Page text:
Repeat Serum Urate Testing Not Superior to Single Measure for Gout Prediction

blood and serum in test tubes
blood and serum in test tubes
Researchers examine whether or not repeated serum urate testing produces a more accurate prediction of gout development.

The following article is a part of conference coverage from the American College of Rheumatology (ACR) Convergence 2021, being held virtually from November 3 to 10, 2021. The team at Rheumatology Advisor will be reporting on the latest news and research conducted by leading experts in rheumatology. Check back for more from the ACR Convergence 2021.


There is no added value of repeat serum urate testing over a single measurement to predict incident of gout over time, according to study results presented at the American College of Rheumatology (ACR) Convergence 2021, held virtually from November 3 to 10, 2021.

While elevated serum urate is a key risk factor for incident of gout, most patients with high serum urate levels will not develop the inflammatory arthritis. Furthermore, some patients with normal urate levels do develop gout. The objective of the current study was to determine whether repeat testing of serum urate is superior to a single test for predicting incident gout over time.

The researchers used data on 16,017 patients from Atherosclerosis Risk in Communities Study (ARIC), Coronary Artery Risk Development in Young Adults Study (CARDIA), and the original cohort of the Framingham Heart Study (FHS), (56% women; mean age, 49 years at baseline). With 2 serum urate measurements taken 3 to 5 years apart, followed by an assessment of gout incidence at 5 to 6 years after the second urate measure was taken, the researchers calculated the predictive ability of several models of serum urate testing on incident gout.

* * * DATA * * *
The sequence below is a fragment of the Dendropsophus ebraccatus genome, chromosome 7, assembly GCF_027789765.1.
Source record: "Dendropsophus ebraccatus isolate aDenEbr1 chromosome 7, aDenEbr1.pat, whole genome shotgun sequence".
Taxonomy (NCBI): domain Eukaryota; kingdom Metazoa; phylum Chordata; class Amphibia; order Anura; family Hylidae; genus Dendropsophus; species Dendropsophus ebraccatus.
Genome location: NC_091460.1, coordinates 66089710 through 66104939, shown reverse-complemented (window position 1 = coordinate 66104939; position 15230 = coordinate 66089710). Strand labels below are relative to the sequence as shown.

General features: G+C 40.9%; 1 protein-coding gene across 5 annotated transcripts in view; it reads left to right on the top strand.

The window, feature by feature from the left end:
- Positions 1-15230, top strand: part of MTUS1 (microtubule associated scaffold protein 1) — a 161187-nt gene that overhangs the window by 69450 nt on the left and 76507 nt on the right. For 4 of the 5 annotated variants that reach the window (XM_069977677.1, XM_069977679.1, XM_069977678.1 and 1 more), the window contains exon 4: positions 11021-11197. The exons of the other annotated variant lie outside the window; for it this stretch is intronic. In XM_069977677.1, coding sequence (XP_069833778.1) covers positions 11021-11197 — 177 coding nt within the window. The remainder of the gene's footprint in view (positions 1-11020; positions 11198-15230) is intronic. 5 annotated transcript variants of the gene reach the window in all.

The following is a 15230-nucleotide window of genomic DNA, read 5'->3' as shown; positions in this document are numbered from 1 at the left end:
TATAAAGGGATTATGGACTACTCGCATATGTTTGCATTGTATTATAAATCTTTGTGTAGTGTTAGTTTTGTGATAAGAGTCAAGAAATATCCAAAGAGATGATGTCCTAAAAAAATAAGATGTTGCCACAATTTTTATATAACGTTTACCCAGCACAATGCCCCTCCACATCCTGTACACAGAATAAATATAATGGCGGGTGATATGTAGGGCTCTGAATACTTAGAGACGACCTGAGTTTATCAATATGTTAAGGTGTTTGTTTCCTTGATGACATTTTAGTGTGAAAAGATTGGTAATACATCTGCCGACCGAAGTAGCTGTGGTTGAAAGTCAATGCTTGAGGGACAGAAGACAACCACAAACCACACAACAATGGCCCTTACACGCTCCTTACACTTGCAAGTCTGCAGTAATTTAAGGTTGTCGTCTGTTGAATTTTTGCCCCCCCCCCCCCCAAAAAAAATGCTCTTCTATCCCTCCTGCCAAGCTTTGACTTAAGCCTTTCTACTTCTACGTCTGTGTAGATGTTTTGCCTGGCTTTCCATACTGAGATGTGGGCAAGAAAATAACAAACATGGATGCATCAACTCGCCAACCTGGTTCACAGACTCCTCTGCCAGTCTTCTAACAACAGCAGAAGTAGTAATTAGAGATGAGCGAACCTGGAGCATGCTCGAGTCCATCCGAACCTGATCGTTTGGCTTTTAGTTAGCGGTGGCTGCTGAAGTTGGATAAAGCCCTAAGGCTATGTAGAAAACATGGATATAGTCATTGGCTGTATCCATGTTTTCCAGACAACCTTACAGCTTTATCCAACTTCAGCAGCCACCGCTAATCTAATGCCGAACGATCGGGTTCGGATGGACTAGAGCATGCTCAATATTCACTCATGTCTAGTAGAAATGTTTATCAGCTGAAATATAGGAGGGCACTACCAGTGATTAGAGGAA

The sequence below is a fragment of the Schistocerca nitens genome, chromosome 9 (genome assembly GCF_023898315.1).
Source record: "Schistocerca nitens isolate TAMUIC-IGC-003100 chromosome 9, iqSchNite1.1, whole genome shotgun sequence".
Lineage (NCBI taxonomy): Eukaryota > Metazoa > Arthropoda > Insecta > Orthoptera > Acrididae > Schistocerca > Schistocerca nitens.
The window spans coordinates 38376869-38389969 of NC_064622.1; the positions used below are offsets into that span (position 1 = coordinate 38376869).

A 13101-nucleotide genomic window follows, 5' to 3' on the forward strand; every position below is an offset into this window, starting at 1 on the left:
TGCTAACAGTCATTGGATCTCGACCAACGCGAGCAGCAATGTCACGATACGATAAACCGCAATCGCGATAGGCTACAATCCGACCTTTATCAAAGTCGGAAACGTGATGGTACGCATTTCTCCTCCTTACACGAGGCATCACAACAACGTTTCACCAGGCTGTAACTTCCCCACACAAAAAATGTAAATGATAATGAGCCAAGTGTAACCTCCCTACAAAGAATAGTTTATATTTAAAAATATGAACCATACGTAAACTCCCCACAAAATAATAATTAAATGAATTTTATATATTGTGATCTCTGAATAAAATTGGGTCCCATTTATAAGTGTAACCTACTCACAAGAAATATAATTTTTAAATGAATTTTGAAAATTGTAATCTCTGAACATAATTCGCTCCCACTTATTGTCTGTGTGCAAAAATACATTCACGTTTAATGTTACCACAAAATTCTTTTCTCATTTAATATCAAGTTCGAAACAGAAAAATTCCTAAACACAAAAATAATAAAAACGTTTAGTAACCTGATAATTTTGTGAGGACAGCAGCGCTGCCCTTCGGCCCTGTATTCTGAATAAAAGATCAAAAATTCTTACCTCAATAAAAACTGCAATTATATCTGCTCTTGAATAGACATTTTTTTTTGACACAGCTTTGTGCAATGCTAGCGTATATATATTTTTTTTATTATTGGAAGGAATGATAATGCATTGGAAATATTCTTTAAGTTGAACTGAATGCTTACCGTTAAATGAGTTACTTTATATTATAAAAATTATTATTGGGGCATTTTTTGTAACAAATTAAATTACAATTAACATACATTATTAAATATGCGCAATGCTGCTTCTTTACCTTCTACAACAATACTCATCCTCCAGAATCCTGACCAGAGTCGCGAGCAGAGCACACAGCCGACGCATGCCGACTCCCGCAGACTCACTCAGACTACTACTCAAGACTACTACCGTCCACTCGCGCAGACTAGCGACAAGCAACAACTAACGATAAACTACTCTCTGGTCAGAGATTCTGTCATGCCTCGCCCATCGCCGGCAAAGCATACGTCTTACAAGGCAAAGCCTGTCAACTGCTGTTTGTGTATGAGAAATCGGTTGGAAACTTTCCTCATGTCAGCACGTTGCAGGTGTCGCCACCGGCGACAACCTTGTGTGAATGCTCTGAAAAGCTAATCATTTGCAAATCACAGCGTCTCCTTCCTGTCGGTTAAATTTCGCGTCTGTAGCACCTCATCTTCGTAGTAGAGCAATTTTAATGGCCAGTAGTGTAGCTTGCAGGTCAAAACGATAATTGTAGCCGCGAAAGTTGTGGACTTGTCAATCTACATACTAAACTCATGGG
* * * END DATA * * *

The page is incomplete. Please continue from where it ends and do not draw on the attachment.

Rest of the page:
On average, the interval between the 2 serum urate measurements was 3.5 years, with data suggesting a small increase in the mean serum urate from 5.42 mg/dL in the first measurement to 5.71 mg/dL in the second measurement (P <.001).

There was a high correlation between the first and the second serum urate measures (P <.001) and there was no difference in the predictive ability of incident gout between various models of serum urate measurement, including using the first measure, the second measure, the average of both measures, and the highest of the measures.

“Repeat serum urate testing is not superior to a single measure of serum urate for prediction of incident gout over approximately [1] decade. These results may inform the design of longitudinal studies of incident gout, and clinical practice when providing advice to individuals about their risk of developing gout,” the researchers concluded.

Disclosure: Some study authors declared affiliations with biotech, pharmaceutical, and/or device companies. Please see the original reference for a full list of authors’ disclosures.


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Stewart S, Phipps-Green A, Gamble G, et al. Is repeat serum urate testing superior to a single test to predict incident gout over time? 2021 American College of Rheumatology annual meeting: Abstract 1449. Presented November 8, 2021.